Lionesses are heroines showing my daughter’s generation that nothing is off limits to young women, writes GABBY LOGAN
My teenage daughter has been watching the Euro 2022 tournament and, like so many other young women of her generation, she has found it an inspiration. It has shown they can explore and succeed in areas of life and professions which they might have previously thought of as male-dominated and perhaps off limits.
The first time my daughter showed an interest in women’s football was three years ago during the Women’s World Cup when she said all the girls at school were talking about England striker Ellen White.
I remember thinking that such an interest was game-changing in terms of cultural and social attitudes.
Even girls who didn’t like sport had connected with these women role models.
That said, there is still a long way to go.
Ellen White of England celebrates with the fans and family following her teams victory in the UEFA Women’s Euro 2022 Semi Final match between England and Sweden at Bramall Lane on July 26
Sadly, sexism can still be found everywhere. We’ve witnessed its most bovine form in the last few weeks with some men saying they won’t watch the games on TV. Some have ranted on Twitter, crudely saying, for example, they would prefer to watch paint dry.
My retort is: ‘OK, go on. Watch paint dry.’
But I also feel sorry for such misogynists. How depressing to think they might have young daughters. Do they really want to hold them back in life and prevent them having the opportunity to do the things they want to do? Of course, not all young women want to play or watch football but the high-profile success of the Lionesses is so very symbolic of what should be an equal society.
You’ll note that I call them ‘the Lionesses’. How absurd that it has been suggested that this nickname – rather than ‘the Lions’ – is sexist. Some people are trying to create controversy for no reason.
In fact, ‘the Lionesses’ perfectly describes tomorrow’s finalists. As one caller to Radio 4’s Woman’s Hour astutely pointed out, female lions are well-known to be harder working than males and do most of the hunting while males mainly just laze around.
The whole tournament has been so joyous. My passion has always been to give opportunity. I am convinced that women’s sport has been a major instrument in the fight for equality.
Crucially, too, the success of so many women in the London Olympics in 2012 helped inspire other young women.
It’s regrettable that females found fewer chances before, but it’s so good that they have a chance now.
Today, young girls can have football heroes.
Specifically with regard to sport, the buzz from these championships will undoubtedly lead to more facilities for youngsters.
After years of school playing fields being ripped up, pitches and other areas will now be constructed to meet the demand.
Sarina Wiegman celebrates with Alex Greenwood of England during the UEFA Women’s Euro 2022 Quarter Final match between England and Spain at Brighton & Hove Community Stadium on July 20, 2022
Of course, this will have a knock-on effect on the health of a nation where more than half of children in some areas are overweight or obese by the time they start secondary school at age 11.
Never underestimate the power of endorphins released when playing sport and which help boost health and vitality.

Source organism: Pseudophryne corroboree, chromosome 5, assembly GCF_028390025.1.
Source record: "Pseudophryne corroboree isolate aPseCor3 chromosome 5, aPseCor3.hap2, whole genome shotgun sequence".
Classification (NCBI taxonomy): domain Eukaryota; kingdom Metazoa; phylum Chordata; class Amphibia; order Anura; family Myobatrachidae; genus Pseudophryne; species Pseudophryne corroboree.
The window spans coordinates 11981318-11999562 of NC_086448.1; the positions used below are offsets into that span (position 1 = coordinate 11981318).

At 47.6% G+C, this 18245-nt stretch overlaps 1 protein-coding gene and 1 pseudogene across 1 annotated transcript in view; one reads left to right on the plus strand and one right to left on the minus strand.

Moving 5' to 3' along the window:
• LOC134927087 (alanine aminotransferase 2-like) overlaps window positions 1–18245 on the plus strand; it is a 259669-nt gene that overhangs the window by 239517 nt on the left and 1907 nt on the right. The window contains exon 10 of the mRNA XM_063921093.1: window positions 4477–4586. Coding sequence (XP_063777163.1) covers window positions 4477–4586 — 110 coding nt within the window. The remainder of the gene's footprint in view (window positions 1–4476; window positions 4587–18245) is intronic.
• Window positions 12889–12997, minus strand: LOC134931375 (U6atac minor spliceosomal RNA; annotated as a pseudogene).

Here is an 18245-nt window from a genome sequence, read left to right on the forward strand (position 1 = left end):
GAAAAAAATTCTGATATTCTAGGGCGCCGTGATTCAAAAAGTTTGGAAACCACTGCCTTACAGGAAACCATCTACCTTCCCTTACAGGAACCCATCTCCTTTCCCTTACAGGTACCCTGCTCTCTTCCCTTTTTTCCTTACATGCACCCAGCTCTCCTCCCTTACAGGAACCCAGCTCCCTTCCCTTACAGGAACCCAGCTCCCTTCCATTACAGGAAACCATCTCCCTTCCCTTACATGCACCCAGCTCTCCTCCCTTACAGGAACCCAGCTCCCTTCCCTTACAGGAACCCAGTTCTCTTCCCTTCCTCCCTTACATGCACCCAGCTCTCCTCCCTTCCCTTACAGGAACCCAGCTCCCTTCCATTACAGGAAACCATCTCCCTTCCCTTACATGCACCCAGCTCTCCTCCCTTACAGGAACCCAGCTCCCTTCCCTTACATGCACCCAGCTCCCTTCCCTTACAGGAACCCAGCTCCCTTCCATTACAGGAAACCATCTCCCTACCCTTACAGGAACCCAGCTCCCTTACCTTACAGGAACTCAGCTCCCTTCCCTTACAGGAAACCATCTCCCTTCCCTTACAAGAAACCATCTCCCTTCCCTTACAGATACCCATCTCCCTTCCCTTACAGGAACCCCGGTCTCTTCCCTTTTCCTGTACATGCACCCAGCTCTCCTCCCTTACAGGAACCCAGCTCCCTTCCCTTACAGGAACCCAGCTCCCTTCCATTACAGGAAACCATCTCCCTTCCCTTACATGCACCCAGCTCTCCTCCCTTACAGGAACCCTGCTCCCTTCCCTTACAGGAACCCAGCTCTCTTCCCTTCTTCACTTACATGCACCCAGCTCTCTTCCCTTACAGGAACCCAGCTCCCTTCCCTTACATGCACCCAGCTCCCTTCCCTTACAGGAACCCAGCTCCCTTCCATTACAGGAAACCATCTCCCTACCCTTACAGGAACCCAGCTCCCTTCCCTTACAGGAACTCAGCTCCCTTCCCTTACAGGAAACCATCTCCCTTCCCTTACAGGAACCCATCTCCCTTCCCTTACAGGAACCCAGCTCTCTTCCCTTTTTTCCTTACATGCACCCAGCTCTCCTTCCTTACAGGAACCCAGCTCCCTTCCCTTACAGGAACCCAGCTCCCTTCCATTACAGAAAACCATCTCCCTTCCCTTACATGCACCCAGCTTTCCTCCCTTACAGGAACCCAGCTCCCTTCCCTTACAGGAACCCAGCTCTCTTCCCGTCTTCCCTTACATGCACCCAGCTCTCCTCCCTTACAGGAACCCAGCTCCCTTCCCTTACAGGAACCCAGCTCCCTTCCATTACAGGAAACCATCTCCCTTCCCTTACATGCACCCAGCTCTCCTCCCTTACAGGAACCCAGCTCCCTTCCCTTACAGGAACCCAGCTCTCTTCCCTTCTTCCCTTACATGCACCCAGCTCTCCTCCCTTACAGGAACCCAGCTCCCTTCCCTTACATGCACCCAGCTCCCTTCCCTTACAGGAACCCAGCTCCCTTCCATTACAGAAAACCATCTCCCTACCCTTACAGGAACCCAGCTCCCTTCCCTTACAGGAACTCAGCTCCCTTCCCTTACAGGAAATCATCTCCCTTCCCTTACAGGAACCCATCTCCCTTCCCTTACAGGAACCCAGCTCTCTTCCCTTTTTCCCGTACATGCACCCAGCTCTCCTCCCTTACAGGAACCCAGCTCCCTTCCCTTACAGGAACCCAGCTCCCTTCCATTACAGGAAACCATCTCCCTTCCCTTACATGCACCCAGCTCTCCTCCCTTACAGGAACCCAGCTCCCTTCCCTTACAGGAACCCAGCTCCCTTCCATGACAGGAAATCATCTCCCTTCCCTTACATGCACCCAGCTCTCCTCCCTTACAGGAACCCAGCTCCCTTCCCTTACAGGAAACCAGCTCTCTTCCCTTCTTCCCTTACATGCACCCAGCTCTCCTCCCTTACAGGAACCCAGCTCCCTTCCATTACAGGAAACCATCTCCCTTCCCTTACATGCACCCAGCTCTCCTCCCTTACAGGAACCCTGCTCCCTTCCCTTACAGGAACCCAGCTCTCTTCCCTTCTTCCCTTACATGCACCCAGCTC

What youngsters are also learning from the Lionesses are the values of team work and camaraderie.
As for the Lionesses’ chances in the final today, the result is hard to call. Winning is in Germany’s DNA. England must start quickly or they will be punished. It will be tight but England can win.
Alexandra Popp of Germany Women celebrates after scoring a goal to make it 2-1 during the UEFA Women’s Euro England 2022 Semi Final match between Germany and France at Stadium mk on July 27
In manager Sarina Wiegman, the team has someone with the unique ability to be both emotional enough that she cares, but who also is cool enough to make decisions without feeling sentimental. Her players all adore her.
I have always said that women’s football doesn’t have to be the same as men’s. It’s played at a different pace. Women pass the ball and go on runs differently.
A colleague who directs TV coverage for the top men’s football matches says his camera team have to adapt the way they film games. He explained that women’s football doesn’t follow the same patterns of play of men’s football.
Jill Scott of England talks to the media during a press conference at The Lensbury on July 29, 2022 in Teddington, England
With men, there is a predictable way that attacks develop. With women, it’s much less predictable and they don’t follow a metronomic build-up – with more speculative attempts on goal. This makes it very exciting.
There are fewer fouls, fewer yellow cards and little rolling around on the ground and all that kind of stuff. Women’s football has a purity to it.
I profoundly hope it retains these lovely qualities because there has been such a special family feel to the whole tournament – a lovely atmosphere among crowds at matches in Sheffield, Milton Keynes and all the other stadia across the country.
Recently, I was talking to a young woman who had watched a women’s game in Yorkshire and a man had shouted abuse from the touchline at one player, saying she was overweight.
An unpleasant and unforgivable insult, certainly. But it proved that women’s football had arrived and men were taking notice. Welcome to equality!
But above all, my daughter’s generation now know that nothing is off limits to them.
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